Reflections on Common 2016 New Orleans and Linux

May 25th, 2016

Ron Gordon
Director – Power Systems

I just returned from speaking at the Common User Group in New Orleans.  Common is primarily an IBM i customer user group.  The attendance was very good and increased about 10% from last year.  The attendees range from System Administrators to IT managers to IBM i programmers…all very intelligent, and knowledgeable about their systems, applications and application needs.  My speaking sessions were mainly about Linux on Power, with a focus on IBM i system co-implementations.  This was basically a “curriculum” from basic Linux understanding to implementation, management and applications.

I saw a great increase in attendance of the IBM i customers for the Linux on Power sessions.  The majority of the audience was deeply interested because customer management is directing the IT department to implement Linux applications (such as Magento, MariaDB, SAP, etc). They want the implementation to be on Power Systems for performance gains over x86 Linux and direct integration with the IBM i DB2 data.  The additional benefit they see is not having to implement a second platform.

The System Administrators found a significant difference between the IBM i GUI-driven and managed environment with Navigator, but saw management of virtualized Linux on PowerVM being totally consistent with their IBM iPowerVM implementation.  Many of the sysadmin used several of the IBM i performance tools.  They understood that these were primarily instrumented to the IBM i OS, and as such, they would have to learn and use new tools for Linux and its applications.  The net is, the administrators did recognize that a change was coming.  They were prepared to undertake the change, and were excited about the challenge overall.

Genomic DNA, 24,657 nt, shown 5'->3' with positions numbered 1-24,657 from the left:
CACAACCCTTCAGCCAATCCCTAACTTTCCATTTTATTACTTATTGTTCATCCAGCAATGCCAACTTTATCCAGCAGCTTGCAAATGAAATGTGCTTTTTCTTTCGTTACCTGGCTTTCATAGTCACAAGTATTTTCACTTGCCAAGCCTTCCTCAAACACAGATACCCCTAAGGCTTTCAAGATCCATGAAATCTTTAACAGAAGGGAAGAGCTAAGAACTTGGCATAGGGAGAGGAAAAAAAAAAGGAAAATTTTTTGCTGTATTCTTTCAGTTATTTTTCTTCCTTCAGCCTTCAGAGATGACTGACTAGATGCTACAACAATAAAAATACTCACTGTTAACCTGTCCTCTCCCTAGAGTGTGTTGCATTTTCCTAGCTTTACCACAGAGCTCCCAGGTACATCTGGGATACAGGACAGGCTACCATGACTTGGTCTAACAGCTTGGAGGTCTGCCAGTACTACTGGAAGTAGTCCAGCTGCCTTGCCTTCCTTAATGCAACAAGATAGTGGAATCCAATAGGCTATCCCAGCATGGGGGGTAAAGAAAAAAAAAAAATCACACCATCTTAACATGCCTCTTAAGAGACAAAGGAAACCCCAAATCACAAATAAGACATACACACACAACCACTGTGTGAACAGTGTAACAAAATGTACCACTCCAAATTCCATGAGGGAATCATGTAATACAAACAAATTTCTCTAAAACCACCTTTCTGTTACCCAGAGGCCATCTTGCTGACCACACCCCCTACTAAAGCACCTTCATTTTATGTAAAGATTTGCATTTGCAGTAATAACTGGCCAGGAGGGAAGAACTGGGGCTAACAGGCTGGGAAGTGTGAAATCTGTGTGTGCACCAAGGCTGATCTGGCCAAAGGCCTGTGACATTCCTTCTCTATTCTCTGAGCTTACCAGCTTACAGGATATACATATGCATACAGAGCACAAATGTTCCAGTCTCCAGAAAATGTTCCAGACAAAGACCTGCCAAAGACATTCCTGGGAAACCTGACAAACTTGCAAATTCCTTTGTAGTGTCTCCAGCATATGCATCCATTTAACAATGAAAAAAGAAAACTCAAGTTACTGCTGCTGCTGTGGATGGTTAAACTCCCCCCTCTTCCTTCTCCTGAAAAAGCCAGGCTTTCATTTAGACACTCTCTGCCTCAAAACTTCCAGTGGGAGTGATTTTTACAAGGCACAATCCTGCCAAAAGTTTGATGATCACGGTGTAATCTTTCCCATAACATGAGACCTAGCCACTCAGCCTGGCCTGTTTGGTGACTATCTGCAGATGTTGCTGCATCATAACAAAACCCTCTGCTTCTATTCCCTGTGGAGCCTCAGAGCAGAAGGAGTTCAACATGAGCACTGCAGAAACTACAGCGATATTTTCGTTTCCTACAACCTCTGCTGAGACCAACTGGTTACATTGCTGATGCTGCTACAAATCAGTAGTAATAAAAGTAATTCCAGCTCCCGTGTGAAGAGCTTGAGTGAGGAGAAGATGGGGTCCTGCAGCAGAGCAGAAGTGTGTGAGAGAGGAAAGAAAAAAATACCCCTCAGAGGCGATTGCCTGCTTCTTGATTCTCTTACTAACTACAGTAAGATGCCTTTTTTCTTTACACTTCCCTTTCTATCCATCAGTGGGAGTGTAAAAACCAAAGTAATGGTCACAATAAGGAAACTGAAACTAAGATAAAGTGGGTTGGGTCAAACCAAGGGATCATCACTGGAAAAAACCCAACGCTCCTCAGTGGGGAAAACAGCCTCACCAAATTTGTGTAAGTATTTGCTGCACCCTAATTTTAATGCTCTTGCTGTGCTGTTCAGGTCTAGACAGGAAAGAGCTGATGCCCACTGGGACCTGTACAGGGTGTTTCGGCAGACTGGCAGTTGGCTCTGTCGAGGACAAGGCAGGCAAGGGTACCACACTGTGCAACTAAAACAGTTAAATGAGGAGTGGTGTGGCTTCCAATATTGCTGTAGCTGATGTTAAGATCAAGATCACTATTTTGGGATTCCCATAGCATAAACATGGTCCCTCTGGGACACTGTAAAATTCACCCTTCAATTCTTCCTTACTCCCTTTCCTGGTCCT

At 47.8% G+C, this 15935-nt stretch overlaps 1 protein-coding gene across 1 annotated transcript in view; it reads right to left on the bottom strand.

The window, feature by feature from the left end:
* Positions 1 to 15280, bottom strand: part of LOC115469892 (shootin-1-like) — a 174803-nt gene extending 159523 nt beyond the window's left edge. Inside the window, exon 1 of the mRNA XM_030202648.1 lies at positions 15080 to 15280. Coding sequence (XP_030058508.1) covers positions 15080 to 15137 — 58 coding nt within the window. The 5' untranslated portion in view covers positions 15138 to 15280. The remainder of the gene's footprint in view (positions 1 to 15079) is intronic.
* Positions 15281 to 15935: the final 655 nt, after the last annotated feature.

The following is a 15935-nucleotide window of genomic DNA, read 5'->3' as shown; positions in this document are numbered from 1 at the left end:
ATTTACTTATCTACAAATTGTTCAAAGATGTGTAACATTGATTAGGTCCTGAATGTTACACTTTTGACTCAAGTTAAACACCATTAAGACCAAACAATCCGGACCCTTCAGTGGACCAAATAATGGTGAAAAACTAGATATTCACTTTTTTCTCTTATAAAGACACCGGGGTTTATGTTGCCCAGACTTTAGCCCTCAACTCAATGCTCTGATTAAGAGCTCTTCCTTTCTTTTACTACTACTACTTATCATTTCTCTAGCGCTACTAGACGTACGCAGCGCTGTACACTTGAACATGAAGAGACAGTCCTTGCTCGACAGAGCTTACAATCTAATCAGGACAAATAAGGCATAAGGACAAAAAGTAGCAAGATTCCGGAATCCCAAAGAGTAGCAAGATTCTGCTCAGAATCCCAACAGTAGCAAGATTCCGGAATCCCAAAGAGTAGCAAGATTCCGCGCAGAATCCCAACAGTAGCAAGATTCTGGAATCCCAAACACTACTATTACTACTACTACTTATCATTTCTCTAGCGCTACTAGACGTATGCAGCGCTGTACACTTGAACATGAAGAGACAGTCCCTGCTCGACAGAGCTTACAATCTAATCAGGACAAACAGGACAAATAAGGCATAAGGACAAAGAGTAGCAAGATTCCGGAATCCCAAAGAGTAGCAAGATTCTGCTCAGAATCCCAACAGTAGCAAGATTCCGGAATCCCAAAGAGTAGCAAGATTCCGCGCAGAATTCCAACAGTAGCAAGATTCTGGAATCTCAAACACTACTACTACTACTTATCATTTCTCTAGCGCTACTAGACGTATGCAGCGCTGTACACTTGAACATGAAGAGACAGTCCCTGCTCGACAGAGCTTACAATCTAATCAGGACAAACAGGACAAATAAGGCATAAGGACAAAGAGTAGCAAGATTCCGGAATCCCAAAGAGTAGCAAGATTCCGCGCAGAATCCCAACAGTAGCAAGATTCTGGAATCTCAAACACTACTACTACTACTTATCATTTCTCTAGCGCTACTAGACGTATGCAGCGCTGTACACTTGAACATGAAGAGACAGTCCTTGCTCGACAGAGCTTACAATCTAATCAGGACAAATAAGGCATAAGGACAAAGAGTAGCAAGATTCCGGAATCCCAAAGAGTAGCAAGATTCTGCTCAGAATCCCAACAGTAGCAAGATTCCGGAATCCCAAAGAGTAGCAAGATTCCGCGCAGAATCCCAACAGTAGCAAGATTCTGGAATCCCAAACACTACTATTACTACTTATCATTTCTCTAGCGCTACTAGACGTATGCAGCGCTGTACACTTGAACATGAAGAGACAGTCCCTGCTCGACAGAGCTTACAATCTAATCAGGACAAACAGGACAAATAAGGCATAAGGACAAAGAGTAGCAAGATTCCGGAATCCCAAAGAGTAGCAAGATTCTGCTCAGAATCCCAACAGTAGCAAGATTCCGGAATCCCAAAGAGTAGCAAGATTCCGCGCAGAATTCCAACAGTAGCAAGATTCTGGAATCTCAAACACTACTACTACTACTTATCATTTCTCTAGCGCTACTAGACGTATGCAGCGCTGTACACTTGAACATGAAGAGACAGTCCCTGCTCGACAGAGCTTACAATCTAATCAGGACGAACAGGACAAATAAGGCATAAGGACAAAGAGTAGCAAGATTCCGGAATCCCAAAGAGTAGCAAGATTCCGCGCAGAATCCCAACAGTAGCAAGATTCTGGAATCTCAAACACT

One of my recommendations to the Common User Group audience was to engage either an IBM Business Partner or IBM to assist in the first POC or implementation.  This will eliminate the frustration that may occur when they engage in tasks such as ordering the proper distribution, installation of the ISO image, and initial application implementation.  This will insure both a positive experience and success.  I believe, this is good advice for all of you embarking on Linux on Power.

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